“I was 25 years old when my father died. My mother had died earlier and I was an only child, so I received his entire inheritance. My father had done well in the trade of new and old iron. He left me 2.5 million guilders. An enormous sum! I must say that I did not immediately know what to do with it. All that money made me uncomfortable.
It was the 1970s, and I was active in the student and women’s movement. In these circles it was not acceptable to be rich, as you were suspected to be a capitalist! So, at first, I kept quiet about my inheritance and left the money in the bank. At one point I realised that I could use it for what was so dear to my heart: changing the world and giving women and girls more opportunities!
In 1983, I founded Mama Cash with four other women at a kitchen table in Amsterdam. Soon we were able to award our first grants to the Schipsters Collective in Amsterdam, Girls’ Radio in Nijmegen, and the lesbian archives in Leeuwarden, Amsterdam, Nijmegen, and Utrecht.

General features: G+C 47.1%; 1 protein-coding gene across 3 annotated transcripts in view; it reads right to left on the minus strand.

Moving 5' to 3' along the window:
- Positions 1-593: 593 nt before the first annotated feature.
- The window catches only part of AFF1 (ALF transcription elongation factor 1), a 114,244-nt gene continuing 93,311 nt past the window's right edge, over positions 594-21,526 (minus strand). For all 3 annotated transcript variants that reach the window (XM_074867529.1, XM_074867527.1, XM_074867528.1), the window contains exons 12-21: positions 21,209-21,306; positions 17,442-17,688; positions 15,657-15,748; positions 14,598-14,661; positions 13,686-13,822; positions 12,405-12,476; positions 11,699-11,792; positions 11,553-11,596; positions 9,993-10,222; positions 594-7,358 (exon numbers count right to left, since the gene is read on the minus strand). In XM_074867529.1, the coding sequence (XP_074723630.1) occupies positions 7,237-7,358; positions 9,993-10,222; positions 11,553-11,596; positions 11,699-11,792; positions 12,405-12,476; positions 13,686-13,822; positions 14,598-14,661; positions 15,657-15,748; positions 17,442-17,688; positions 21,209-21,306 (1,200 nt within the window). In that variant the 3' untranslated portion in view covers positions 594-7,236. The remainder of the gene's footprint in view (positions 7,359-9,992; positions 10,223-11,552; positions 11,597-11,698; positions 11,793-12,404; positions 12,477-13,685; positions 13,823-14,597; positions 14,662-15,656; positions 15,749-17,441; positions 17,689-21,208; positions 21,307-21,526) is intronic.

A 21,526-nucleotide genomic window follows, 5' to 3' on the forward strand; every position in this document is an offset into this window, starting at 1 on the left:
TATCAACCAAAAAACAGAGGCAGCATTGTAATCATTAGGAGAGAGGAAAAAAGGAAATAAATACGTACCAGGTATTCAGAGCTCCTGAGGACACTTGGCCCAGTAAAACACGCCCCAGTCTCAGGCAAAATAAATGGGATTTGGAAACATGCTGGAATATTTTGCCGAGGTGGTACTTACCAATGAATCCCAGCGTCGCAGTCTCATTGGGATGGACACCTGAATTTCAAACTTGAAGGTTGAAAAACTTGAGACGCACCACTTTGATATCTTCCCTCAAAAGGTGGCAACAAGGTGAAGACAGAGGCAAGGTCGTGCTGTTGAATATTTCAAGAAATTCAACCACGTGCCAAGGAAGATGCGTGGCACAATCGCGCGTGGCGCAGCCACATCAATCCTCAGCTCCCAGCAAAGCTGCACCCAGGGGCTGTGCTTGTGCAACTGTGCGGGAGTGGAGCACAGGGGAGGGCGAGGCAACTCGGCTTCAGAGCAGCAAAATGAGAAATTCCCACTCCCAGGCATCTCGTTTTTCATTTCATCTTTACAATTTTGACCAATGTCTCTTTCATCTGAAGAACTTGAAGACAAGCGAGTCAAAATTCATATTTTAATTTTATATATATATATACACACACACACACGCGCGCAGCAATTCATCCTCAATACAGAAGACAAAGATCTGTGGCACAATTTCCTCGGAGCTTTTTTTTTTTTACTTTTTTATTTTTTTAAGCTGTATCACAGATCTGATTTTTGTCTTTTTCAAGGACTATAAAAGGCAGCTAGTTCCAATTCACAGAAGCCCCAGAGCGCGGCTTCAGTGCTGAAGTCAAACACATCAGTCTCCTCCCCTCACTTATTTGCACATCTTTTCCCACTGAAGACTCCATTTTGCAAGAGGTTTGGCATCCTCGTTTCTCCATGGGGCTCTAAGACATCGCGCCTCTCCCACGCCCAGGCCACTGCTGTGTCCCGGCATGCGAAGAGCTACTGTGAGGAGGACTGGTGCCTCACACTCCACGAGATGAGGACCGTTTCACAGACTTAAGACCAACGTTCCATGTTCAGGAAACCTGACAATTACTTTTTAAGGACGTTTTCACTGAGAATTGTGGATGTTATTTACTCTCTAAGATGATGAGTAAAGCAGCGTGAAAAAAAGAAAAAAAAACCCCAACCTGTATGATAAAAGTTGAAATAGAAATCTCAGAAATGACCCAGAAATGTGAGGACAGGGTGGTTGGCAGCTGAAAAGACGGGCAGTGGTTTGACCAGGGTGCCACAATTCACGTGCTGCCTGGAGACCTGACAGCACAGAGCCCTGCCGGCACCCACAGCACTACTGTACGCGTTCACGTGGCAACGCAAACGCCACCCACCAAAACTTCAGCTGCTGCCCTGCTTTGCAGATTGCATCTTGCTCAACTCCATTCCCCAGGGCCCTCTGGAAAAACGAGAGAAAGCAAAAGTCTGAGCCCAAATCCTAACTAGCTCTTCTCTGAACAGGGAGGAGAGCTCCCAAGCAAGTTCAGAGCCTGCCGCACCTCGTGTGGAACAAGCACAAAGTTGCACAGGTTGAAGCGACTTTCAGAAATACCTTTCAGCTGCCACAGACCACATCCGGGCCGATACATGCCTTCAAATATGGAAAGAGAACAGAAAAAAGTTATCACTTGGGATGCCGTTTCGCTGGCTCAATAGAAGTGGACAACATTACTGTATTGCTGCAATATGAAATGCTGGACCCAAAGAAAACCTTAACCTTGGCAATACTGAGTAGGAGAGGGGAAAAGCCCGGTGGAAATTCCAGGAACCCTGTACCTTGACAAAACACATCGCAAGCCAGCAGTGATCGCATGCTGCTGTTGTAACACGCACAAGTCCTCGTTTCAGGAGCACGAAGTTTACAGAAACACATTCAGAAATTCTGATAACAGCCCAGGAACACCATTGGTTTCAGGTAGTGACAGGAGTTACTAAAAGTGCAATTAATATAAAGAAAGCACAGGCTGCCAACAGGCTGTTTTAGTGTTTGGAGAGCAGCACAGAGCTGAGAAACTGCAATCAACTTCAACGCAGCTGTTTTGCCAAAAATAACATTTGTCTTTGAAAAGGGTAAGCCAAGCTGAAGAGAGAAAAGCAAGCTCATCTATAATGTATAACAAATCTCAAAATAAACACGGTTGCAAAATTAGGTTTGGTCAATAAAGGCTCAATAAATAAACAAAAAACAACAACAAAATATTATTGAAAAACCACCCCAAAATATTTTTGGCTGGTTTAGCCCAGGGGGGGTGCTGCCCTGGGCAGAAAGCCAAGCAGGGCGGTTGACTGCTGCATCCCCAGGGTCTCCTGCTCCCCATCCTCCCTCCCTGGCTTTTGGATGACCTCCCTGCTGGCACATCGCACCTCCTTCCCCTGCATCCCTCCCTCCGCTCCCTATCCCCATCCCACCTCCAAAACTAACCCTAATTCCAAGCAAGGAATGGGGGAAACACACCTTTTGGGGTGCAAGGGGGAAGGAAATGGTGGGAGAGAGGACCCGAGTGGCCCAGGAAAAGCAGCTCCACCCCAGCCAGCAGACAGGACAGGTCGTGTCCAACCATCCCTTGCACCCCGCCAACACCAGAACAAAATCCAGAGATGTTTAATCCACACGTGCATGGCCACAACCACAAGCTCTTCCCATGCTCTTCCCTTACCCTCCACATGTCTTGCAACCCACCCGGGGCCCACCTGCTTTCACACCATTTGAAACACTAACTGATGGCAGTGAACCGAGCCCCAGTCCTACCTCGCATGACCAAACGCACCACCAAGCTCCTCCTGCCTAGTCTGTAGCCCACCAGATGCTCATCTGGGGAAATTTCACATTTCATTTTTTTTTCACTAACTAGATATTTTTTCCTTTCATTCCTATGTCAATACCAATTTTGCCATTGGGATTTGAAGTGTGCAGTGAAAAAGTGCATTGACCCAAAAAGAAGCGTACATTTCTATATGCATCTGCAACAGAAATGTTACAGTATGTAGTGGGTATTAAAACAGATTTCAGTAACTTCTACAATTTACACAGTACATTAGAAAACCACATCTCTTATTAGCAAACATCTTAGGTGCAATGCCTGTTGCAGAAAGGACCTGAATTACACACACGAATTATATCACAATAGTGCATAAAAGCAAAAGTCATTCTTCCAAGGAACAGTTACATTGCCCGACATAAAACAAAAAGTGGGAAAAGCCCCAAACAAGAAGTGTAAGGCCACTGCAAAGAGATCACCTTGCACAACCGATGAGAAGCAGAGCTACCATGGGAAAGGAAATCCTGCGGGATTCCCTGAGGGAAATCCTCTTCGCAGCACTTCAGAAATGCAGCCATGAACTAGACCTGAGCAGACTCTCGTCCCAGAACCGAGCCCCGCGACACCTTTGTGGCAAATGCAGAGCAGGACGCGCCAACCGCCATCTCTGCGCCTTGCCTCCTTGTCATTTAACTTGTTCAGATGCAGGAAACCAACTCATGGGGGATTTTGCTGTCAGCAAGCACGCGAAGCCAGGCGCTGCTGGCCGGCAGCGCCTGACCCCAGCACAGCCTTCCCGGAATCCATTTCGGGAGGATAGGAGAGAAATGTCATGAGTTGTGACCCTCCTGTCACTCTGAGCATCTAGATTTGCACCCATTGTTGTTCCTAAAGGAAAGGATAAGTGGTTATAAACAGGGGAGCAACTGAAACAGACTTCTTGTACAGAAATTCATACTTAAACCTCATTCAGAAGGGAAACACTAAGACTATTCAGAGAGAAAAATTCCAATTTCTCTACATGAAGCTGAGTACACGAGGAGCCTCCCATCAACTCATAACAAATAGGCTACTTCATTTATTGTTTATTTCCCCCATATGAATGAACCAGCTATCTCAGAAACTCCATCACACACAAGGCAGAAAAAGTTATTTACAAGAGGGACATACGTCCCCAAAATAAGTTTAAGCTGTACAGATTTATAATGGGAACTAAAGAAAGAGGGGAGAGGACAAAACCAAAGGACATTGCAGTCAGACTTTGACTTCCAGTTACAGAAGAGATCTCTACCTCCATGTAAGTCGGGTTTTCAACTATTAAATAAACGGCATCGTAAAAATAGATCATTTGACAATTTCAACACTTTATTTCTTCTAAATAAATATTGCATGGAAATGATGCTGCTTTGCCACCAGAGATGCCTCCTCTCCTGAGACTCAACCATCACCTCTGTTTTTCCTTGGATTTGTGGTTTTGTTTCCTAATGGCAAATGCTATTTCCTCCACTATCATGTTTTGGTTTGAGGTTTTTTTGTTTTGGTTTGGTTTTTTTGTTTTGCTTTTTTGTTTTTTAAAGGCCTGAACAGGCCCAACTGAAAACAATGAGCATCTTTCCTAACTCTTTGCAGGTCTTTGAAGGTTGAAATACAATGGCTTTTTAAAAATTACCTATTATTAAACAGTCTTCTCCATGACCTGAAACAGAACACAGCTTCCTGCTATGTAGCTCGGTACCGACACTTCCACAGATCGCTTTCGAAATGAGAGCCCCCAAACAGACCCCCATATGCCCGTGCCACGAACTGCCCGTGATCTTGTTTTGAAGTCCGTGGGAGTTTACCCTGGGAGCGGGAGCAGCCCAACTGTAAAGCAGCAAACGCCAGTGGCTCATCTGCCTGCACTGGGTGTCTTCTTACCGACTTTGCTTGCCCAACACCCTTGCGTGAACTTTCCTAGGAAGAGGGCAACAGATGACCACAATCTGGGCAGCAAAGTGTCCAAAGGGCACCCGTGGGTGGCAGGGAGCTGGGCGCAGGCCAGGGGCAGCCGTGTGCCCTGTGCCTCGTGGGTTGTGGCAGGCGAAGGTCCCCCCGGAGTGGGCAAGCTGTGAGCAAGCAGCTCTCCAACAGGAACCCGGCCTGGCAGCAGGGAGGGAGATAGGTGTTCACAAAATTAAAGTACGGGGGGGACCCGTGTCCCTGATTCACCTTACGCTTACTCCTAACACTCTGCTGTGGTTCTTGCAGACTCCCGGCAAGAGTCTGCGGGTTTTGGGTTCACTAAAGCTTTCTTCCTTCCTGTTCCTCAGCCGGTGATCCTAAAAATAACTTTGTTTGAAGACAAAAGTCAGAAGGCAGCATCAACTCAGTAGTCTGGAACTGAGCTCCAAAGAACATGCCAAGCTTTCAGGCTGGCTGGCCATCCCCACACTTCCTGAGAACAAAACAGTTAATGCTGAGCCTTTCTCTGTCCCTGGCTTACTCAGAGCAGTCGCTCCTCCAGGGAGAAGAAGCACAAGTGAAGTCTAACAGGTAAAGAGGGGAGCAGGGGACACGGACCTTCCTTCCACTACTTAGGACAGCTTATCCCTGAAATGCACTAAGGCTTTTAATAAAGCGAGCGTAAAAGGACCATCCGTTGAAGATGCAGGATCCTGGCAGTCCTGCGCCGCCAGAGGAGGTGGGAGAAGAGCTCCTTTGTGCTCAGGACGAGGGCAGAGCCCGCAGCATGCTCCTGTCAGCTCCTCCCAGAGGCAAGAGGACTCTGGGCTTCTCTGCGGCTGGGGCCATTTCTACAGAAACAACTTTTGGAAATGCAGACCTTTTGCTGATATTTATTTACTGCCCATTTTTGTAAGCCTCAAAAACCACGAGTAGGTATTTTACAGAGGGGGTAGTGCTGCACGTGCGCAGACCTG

“I never dreamed that the capital I inherited would have such an enormous impact.”
I am delighted to see that my father’s money has had a huge snowball effect. With that seed money as a catalyst, Mama Cash has now raised tens of millions of euros in donations and funds and invested it in hundreds of feminist groups. But that is not all. My father’s legacy has been infinitely more than just giving money. When you gift people money, you are showing solidarity and providing them with opportunities and perspective.”